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“The big change I made when I found George was making the 1910 portion of the story bilingual, and have these characters switch between French and English as they spoke. It became more like a game of seduction; George has an amazing accent, and he had this incredible chemistry with Léa – it was obvious that he would make the film possible again.”

Bonello had worked with Seydoux twice before, so her casting was more of a no-brainer; “When I was halfway through the writing, I realised she’s the only person in France who could do this movie, as she’s the only actress I believe could thrive in any era.

“She’s very modern, but she’s timeless in a way.”

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As with Bonello’s previous film Coma, The Beast tackles the existential theme of whether mankind possesses free will – a link between two films he hadn’t even considered; he confesses that he enjoys reading reviews and doing interviews to hear what people can see in his movies that must have “originated from the subconscious”.

This is surprising considering that one of the big talking points of The Beast is that, in place of traditional end credits, the movie suddenly ends with a QR code filling the screen. Surely this is a demonstration of how we don’t have free will – when faced with a QR code on a screen that big, who is strong enough to resist scanning it?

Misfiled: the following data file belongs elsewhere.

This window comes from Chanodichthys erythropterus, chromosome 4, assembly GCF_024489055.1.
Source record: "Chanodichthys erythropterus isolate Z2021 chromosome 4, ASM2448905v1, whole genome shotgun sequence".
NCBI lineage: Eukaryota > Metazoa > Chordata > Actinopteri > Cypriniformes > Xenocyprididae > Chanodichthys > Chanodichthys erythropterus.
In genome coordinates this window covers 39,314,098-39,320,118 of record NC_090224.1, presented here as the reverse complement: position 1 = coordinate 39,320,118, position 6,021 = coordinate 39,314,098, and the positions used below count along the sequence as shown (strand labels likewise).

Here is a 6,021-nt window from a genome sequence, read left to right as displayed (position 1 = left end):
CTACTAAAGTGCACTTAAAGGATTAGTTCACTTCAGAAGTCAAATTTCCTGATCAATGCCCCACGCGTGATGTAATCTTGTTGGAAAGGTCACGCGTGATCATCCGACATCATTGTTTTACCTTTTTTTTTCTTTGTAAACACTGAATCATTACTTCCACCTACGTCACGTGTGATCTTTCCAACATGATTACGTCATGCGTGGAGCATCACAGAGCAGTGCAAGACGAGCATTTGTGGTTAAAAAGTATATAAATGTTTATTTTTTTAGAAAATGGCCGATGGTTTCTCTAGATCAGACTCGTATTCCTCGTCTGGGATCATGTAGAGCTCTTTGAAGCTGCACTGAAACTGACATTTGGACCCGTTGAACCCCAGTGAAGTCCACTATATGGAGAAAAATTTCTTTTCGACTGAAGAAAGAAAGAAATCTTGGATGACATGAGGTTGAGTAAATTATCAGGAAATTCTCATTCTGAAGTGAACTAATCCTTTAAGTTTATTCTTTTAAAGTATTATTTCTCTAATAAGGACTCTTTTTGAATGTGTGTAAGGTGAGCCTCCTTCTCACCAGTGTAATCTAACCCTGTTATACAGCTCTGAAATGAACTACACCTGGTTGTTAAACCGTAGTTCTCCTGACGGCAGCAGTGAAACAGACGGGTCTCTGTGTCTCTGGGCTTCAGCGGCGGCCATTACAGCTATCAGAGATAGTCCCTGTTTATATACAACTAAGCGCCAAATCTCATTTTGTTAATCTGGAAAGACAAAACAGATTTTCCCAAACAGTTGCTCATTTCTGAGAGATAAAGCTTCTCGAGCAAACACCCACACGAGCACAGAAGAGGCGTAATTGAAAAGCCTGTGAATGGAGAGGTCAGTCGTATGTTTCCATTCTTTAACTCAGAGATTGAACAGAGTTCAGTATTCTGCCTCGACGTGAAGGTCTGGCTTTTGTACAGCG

“That was an idea that came out of editing, inspired by classic cinema – they don’t have end credits, they just suddenly say “the end” and force you to sit in that moment, and that’s a sensation I wanted to try and find the modern equivalent of.

“The story ends in the 2044 section, a moment that feels like the climax of humanity, as Gabrielle is at her loneliest, and fading to a QR code just makes it feel even colder. It’s a final glimpse of a bleak future which is driven by dehumanising technology.”

The Beast is released in UK cinemas on Friday, 31st May.

Alistair Ryder

Alistair Ryder


Alistair is a culture journalist and lover of bad puns from Leeds. Subject yourself to his bad tweets by following him on Twitter @YesItsAlistair.